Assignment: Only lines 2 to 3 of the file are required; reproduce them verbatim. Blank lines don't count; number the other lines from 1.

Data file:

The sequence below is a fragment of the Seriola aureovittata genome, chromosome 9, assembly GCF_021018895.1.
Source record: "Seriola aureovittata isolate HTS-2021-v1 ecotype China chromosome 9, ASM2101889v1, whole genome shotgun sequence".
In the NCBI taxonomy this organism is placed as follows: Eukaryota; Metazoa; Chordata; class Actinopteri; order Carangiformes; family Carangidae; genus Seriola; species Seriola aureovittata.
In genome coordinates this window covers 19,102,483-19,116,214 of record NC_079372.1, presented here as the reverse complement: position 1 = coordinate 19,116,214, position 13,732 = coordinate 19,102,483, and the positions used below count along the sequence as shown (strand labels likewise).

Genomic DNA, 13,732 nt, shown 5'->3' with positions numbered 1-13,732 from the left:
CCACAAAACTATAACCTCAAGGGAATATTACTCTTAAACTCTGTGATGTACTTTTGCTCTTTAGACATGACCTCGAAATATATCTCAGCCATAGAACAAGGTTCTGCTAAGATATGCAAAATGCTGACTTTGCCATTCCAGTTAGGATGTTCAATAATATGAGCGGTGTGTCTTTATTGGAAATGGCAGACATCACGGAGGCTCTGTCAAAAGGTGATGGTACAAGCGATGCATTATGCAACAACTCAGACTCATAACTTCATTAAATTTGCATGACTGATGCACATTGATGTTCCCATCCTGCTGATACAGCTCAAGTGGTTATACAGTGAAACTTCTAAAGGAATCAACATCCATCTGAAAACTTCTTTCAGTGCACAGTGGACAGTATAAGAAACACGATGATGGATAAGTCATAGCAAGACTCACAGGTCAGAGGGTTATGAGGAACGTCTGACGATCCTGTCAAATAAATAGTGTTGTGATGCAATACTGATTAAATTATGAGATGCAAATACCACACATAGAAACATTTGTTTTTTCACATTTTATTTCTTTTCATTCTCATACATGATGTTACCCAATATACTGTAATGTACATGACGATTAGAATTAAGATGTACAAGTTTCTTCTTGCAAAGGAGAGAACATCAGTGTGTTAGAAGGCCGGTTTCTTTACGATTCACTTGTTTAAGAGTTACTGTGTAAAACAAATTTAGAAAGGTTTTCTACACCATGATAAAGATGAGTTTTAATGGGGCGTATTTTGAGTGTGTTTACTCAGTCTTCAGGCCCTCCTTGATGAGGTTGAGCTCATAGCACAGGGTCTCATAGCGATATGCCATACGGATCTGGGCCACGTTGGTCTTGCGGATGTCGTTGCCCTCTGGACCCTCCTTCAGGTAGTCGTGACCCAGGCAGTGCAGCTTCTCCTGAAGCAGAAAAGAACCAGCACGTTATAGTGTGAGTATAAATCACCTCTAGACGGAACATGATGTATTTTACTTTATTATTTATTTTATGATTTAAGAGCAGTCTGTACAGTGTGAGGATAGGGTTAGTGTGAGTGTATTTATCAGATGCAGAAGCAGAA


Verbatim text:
Source record: "Seriola aureovittata isolate HTS-2021-v1 ecotype China chromosome 9, ASM2101889v1, whole genome shotgun sequence".
In the NCBI taxonomy this organism is placed as follows: Eukaryota; Metazoa; Chordata; class Actinopteri; order Carangiformes; family Carangidae; genus Seriola; species Seriola aureovittata.